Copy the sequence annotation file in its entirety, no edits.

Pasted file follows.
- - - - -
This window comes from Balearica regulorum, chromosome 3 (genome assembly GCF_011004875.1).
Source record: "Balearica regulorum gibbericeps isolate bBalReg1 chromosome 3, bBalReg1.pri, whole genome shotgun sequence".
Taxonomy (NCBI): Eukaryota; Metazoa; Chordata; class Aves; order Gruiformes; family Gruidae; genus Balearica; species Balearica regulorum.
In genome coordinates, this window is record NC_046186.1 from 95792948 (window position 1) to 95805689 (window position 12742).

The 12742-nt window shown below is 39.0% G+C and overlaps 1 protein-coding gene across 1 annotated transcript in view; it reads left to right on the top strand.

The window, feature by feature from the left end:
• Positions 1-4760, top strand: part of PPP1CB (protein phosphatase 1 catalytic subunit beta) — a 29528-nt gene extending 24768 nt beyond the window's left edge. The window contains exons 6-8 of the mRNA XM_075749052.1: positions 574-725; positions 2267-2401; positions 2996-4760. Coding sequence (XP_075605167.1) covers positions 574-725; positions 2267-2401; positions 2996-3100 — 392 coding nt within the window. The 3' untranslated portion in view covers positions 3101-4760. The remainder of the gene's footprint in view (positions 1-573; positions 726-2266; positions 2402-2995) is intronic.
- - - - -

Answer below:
This window comes from Balearica regulorum, chromosome 3 (genome assembly GCF_011004875.1).
Source record: "Balearica regulorum gibbericeps isolate bBalReg1 chromosome 3, bBalReg1.pri, whole genome shotgun sequence".
Taxonomy (NCBI): Eukaryota; Metazoa; Chordata; class Aves; order Gruiformes; family Gruidae; genus Balearica; species Balearica regulorum.
In genome coordinates, this window is record NC_046186.1 from 95792948 (window position 1) to 95805689 (window position 12742).

The 12742-nt window shown below is 39.0% G+C and overlaps 1 protein-coding gene across 1 annotated transcript in view; it reads left to right on the top strand.

The window, feature by feature from the left end:
• Positions 1-4760, top strand: part of PPP1CB (protein phosphatase 1 catalytic subunit beta) — a 29528-nt gene extending 24768 nt beyond the window's left edge. The window contains exons 6-8 of the mRNA XM_075749052.1: positions 574-725; positions 2267-2401; positions 2996-4760. Coding sequence (XP_075605167.1) covers positions 574-725; positions 2267-2401; positions 2996-3100 — 392 coding nt within the window. The 3' untranslated portion in view covers positions 3101-4760. The remainder of the gene's footprint in view (positions 1-573; positions 726-2266; positions 2402-2995) is intronic.